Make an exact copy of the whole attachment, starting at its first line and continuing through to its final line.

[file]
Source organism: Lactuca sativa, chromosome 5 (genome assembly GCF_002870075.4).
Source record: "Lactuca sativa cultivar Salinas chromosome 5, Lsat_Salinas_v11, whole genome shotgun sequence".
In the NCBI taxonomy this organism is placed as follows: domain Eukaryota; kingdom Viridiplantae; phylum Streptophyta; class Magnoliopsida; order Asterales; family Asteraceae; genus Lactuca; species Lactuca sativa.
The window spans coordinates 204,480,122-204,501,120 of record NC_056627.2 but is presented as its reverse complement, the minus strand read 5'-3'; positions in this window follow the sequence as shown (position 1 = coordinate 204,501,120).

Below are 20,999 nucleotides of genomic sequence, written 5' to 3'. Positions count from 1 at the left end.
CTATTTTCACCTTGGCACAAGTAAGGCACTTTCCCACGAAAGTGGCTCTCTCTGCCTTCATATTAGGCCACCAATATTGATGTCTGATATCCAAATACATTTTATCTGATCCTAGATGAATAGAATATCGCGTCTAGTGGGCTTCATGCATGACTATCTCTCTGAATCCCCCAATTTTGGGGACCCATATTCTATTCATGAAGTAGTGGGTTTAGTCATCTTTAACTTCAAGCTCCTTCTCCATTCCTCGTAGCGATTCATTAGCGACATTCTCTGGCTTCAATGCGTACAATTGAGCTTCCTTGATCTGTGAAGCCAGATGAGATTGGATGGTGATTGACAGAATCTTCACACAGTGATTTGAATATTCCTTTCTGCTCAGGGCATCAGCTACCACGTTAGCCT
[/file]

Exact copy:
Source organism: Lactuca sativa, chromosome 5 (genome assembly GCF_002870075.4).
Source record: "Lactuca sativa cultivar Salinas chromosome 5, Lsat_Salinas_v11, whole genome shotgun sequence".
In the NCBI taxonomy this organism is placed as follows: domain Eukaryota; kingdom Viridiplantae; phylum Streptophyta; class Magnoliopsida; order Asterales; family Asteraceae; genus Lactuca; species Lactuca sativa.
The window spans coordinates 204,480,122-204,501,120 of record NC_056627.2 but is presented as its reverse complement, the minus strand read 5'-3'; positions in this window follow the sequence as shown (position 1 = coordinate 204,501,120).

Below are 20,999 nucleotides of genomic sequence, written 5' to 3'. Positions count from 1 at the left end.
CTATTTTCACCTTGGCACAAGTAAGGCACTTTCCCACGAAAGTGGCTCTCTCTGCCTTCATATTAGGCCACCAATATTGATGTCTGATATCCAAATACATTTTATCTGATCCTAGATGAATAGAATATCGCGTCTAGTGGGCTTCATGCATGACTATCTCTCTGAATCCCCCAATTTTGGGGACCCATATTCTATTCATGAAGTAGTGGGTTTAGTCATCTTTAACTTCAAGCTCCTTCTCCATTCCTCGTAGCGATTCATTAGCGACATTCTCTGGCTTCAATGCGTACAATTGAGCTTCCTTGATCTGTGAAGCCAGATGAGATTGGATGGTGATTGACAGAATCTTCACACAGTGATTTGAATATTCCTTTCTGCTCAGGGCATCAGCTACCACGTTAGCCT